Following the tragic deaths of Philando Castile in suburban St. Paul, Minnesota and Alton Sterling in Baton Rouge, Louisiana, Mark Hughes decided to attend the Black Lives Matter protest against police violence in Dallas.
He dressed in camouflage and strapped on his AR-15 semiautomatic rifle. However, when a sniper opened fire and ultimately killed five police officers, police labeled Hughes a suspect and plastered his picture online—which quickly went viral.
Texas recently adopted some of the most liberal gun laws in the country, including permitting gun owners to open carry on college campuses. Yet, Hughes was identified as a suspect simply because he carried a gun.
During an interview with the Hughes and his older brother Cory, MSNBC's Craig Melvin asked, "Did Big Brother Cory think perhaps you should have told him not to show up with an AR-15 strapped to his chest in the first place?" "Absolutely not," he responded. "Why does the constitution work for them and not for us? Why not allow him to exercise his constitutional right?"
That is a reasonable question but, as Hughes' experience indicates, even in states with few gun restrictions, black and white men with guns are perceived and treated quite differently.
On Sunday, July 17, Gavin Long killed three Baton Rouge police officers who responded to reports of a black man openly carrying an assault rifle, both of which are legal in Louisiana. Police are believed to have acted more aggressively with Castile and Sterling because their guns were viewed as threats, not part of their constitutional rights.
The same can be said for 12-year-old Tamir Rice who, despite living in the open carry state of Ohio, was shot on sight for having what turned out to be a toy gun.
Historically, the Second Amendment has not always been applied equally to all races. In fact, gun control laws were often used to prevent blacks from arming themselves against whites.
In Gunfight: The Battle Over the Right to Bear Arms in America, UCLA law professor Adam Winkler, said Alabama authorities denied Martin Luther King Jr.'s request for a conceal carry permit even after his house was firebombed. Nonetheless, during the Jim Crow era, blacks viewed local law enforcement and the Klan as one in the same and took up arms for self-protection.
Since the Pew Research Center began tracking attitudes about guns in the early 1990s, public opinion has become increasingly divided along racial lines. A 2014 Pew study found that about 41 percent of white households own guns, compared to just 19 percent of black households.
A 2015 Pew study found that 57 percent of Whites say it is more import to protect gun rights compared to just 40 percent of blacks who feel that way; 72 percent of blacks say it is more important to control gun ownership. Sixty percent of whites say gun ownership does more to protect people from crime compared to just 37 percent of blacks.
The overwhelming majority of black political leaders are among the strongest gun control advocates. This is, in large measure, because African-Americans suffer from gun violence like no other race in America and are victimized by gun violence on an almost daily basis. According to a study from the Brookings Institution, 82 percent of all black gun deaths are homicides.
Following his meeting with the families of victims of the Orlando nightclub shooting, President Obama ripped into gun control opponents. "Those who defend the easy accessibility of assault weapons should meet these families and explain why that makes sense."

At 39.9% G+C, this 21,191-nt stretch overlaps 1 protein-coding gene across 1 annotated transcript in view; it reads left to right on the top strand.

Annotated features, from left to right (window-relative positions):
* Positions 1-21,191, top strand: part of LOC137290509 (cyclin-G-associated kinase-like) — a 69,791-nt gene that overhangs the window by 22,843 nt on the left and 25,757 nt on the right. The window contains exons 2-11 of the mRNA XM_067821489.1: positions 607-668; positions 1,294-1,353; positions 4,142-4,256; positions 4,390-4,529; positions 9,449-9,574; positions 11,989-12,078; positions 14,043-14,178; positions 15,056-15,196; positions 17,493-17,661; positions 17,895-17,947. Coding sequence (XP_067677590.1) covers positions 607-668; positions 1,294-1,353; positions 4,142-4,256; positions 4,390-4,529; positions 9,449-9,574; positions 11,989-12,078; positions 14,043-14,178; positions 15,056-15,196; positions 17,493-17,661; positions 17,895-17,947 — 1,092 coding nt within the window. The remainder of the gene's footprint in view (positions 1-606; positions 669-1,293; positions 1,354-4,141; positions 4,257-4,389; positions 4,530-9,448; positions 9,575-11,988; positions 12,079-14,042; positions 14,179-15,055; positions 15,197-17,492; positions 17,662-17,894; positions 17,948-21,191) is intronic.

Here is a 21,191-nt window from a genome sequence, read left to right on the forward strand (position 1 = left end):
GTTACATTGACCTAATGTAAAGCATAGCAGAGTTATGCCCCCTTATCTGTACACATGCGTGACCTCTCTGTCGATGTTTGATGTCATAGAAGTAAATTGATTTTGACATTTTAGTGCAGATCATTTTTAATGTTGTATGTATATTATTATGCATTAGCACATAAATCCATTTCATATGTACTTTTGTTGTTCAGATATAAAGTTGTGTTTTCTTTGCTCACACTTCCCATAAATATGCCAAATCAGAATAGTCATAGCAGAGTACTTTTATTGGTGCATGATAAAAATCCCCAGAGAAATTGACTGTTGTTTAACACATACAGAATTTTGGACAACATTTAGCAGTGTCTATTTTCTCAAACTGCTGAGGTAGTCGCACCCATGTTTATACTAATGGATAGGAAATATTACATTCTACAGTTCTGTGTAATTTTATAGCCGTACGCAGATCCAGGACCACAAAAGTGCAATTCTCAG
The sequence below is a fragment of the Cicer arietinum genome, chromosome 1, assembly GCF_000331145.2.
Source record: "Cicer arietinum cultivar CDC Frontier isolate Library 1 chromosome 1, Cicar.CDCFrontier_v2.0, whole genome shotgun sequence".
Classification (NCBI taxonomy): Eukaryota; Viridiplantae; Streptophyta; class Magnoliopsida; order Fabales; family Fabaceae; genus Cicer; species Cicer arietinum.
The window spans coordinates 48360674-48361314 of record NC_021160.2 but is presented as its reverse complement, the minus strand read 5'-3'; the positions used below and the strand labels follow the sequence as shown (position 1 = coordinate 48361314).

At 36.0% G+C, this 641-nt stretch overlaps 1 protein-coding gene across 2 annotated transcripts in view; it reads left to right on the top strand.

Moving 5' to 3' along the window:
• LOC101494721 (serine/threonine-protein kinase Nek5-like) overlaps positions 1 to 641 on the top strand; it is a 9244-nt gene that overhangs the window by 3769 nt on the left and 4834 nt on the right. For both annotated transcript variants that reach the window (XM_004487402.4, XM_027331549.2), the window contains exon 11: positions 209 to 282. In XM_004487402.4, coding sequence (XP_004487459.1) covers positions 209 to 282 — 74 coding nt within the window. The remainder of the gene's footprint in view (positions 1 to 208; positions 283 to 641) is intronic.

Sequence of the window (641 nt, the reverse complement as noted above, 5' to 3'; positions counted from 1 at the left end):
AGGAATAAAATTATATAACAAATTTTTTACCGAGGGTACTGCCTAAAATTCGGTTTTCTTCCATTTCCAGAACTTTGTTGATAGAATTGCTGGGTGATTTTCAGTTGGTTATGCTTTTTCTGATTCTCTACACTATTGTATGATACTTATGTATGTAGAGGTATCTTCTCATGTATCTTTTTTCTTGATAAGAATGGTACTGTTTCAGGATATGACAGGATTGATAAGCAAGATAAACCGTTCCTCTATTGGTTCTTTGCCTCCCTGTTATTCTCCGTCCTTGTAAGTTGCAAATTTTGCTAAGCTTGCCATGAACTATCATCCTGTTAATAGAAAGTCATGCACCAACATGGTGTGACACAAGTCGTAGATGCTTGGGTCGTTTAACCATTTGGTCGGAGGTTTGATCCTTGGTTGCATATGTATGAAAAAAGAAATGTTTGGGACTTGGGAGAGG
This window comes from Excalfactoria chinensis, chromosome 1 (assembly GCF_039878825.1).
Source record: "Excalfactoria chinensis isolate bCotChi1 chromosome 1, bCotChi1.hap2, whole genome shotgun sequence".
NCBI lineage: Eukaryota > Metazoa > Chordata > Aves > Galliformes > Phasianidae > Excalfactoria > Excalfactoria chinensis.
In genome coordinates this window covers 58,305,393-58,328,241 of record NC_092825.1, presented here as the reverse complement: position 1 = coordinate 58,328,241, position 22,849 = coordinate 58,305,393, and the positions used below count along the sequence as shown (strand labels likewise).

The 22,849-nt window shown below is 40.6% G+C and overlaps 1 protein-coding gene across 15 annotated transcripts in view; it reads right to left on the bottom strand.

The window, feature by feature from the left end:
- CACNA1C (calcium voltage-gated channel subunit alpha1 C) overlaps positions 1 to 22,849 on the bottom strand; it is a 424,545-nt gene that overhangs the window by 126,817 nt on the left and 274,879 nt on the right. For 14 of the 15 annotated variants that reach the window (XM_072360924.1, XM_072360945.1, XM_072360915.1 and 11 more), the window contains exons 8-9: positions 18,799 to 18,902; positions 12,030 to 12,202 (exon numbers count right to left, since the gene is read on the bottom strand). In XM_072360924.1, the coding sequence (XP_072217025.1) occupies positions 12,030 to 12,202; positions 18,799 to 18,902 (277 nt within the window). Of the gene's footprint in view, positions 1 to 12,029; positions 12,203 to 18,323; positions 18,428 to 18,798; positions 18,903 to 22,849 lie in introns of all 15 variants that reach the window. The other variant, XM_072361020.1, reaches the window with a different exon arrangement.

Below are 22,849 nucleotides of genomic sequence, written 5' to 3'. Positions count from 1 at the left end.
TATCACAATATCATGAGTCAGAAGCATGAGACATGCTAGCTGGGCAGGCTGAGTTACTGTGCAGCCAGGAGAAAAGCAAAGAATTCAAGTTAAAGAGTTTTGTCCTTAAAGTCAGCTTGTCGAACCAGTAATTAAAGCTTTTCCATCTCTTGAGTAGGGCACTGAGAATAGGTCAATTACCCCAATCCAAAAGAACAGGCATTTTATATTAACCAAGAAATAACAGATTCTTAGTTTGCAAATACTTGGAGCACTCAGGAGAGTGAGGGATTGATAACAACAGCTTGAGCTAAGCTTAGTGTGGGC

There are some in the black community who view the Second Amendment as sacrosanct and oppose any and all efforts to restrict access to guns, however. Philip Smith founded the National African American Gun Association, the black version of the NRA, in 2015 to expose, educate and motivate African Americans to purchase a firearm for self-defense.
Gun rights advocate Maj Toure founded Black Guns Matter to advocate for responsible gun ownership and to push back against the notion that a black man with a gun is either a cop or a criminal. He believes that civilians, law enforcement and the military should all have access to the same weapons.
"I'm not in favor of any type of gun control measures because they tend to be very encroaching," says Toure. "You should be allowed to have any firearm that you are trained in and responsible with."
The Philadelphia rapper and activist chose to label his group Black Guns Matter because of its similarity and connection to the Black Lives Matter movement and because his favorite gun is a black Glock 22.
"Black Guns Matter came about because of the amount of murders of African American people, especially by corrupt police officers," says Toure. "I don't have to convince anyone that my life matters but I'm going to have the tools to defend my life because it matters to me."
In 2015, the president of the Georgia chapter of the Southern Christian Leadership Conference (SCLC) said the recent police shootings should prompt the organization to reconsider its founding creed. "You know, the SCLC stands for nonviolence, but nonviolence hasn't worked in this instance," said Rev. Samuel Mosteller. "I am going to have to advocate, at this point, that all African-Americans advocate their 2nd Amendment rights."
Those comments earned Mosteller an indefinite suspension from the SCLC but other prominent blacks have adopted similar positions. Detroit Police Chief James Craig made news when he said more Detroiters with guns would decrease the likelihood of terrorism in the Motor City.
In an interview with NPR, Craig explained his rationale for encouraging more gun ownership. "It was a well-known fact here in Detroit, people didn't have a lot of confidence that when they dialed 911 the police were going to show up."
Before arming themselves, African-Americans would do well to remember that a black man with a gun is not likely to receive the same benefit of the doubt as his white counterpart.